Youths have clashed with the Athens police force, pelting officers with stones and petrol bombs during an anti-austerity march. More than 40,000 have taken to the streets in Greece in a 24-hour strike against wage and pension cuts.
Anti-austerity activists faced down police officers, throwing Molotov cocktails and rocks in the center of Athens. Police responded by firing teargas and stun grenades into the group of adolescents to disperse them.
Clashes erupted as protesters broke through a police line on central Syntagma Square. After the crowd was dispersed, the demonstration resumed peacefully.
One person died during the protests. A 66-year-old man died, apparently of a heart attack, as he was taking part in the demonstration in Athens.
Authorities have deployed 4,000 extra police throughout the Greek capital to maintain law and order during the protests.
Millions across Greece are participating in a mass 24-hour strike in a bid to convince politicians to let up on the latest round of crippling austerity measures.
In Athens over 25,000 demonstrators took part in anti-austerity rally. In the country`s second largest city, Thessaloniki, some 17,000 marched to protest the cuts.
The strike has led to grounded flights, closed hospitals and the mass shut-down of public services throughout the country.
The Greek government is planning to introduce a new round of belt-tightening cuts, focusing on the public sector for 2013-14. They aim to qualify for a new bailout package of around 31 billion euro ($40 billion) to keep the country afloat for the time being.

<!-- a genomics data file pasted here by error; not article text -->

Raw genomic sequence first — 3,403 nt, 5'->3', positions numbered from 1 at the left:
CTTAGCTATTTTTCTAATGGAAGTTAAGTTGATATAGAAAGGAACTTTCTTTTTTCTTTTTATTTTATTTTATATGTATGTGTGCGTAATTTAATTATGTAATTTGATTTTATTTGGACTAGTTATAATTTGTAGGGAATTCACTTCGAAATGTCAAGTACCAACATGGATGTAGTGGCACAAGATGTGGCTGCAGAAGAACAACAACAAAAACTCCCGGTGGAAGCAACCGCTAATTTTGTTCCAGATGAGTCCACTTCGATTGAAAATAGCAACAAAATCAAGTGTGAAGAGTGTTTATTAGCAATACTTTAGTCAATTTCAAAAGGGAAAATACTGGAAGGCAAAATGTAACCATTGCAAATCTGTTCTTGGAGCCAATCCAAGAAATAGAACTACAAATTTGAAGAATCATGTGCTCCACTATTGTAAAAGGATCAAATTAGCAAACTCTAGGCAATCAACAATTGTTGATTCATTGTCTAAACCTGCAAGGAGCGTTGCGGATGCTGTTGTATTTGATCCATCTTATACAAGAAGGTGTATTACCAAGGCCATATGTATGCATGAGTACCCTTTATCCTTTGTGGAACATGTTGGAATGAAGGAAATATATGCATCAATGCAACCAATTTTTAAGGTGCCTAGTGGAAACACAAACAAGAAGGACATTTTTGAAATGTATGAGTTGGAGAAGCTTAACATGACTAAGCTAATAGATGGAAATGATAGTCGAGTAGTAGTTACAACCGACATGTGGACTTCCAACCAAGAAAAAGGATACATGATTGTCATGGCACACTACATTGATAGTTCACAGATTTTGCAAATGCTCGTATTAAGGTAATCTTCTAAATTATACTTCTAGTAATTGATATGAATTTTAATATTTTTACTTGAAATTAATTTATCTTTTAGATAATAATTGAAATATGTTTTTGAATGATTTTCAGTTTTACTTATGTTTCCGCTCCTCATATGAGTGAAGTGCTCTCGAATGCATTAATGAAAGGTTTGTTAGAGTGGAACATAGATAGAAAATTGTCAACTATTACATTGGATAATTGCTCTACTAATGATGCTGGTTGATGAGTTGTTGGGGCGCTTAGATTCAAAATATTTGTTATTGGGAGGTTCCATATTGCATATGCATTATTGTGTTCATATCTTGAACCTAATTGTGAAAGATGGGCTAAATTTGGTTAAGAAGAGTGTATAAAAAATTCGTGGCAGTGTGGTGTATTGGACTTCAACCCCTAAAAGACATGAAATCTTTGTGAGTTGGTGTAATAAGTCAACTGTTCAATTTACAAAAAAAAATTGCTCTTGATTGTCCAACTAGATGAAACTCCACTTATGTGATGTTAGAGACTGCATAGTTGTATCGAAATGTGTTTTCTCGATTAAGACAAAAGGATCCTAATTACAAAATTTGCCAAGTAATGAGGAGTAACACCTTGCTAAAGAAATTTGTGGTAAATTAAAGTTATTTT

Critics of the 13.8-billion-euro ($17 billion) austerity package have warned that it will cripple struggling businesses that has thus far managed to cope with the financial downturn.
EU leaders gathered in Brussels on Thursday to discuss the unchecked financial crisis affecting southern Europe. Although no significant breakthroughs are expected to be reached during the two-day summit, the Union’s richer nations will likely rally to support bailout measures.
Greeks are facing social disaster as they are dealing with another wave of devastating cuts to wages, social protection and pensions, Panagiotis Sotiris told RT.
“The Political class currently ignores all the signs that come from society and the same goes from the Troika and especially from the European Union. But they are just building up explosive material for next social explosions,” he said.
Sotiris, who took part in Thursdays protest, added that no policy can be maintained simply by being passed through parliament, if it has no legitimacy in society.He also expressed hope that the country’s social crisis will eventually change course, relieving the pressures on young Greeks.
“We are having a lost generation. We have a generation that has no future. We have more than 50 per cent actual unemployment,” he explained comparing the current situation with the Great Depression of the 1930s.
Sotiris admitted that in society there is a lot of anger towards Germany and its chancellor Angela Merkel for pushing through tough austerity measures. This anger, he says, brings about the analogies with German occupation. Last week Athens saw active anti-German demonstrations as Merkel was visiting Greece. Protesters burned swastikas and chanted “Merkel, out of Greece!”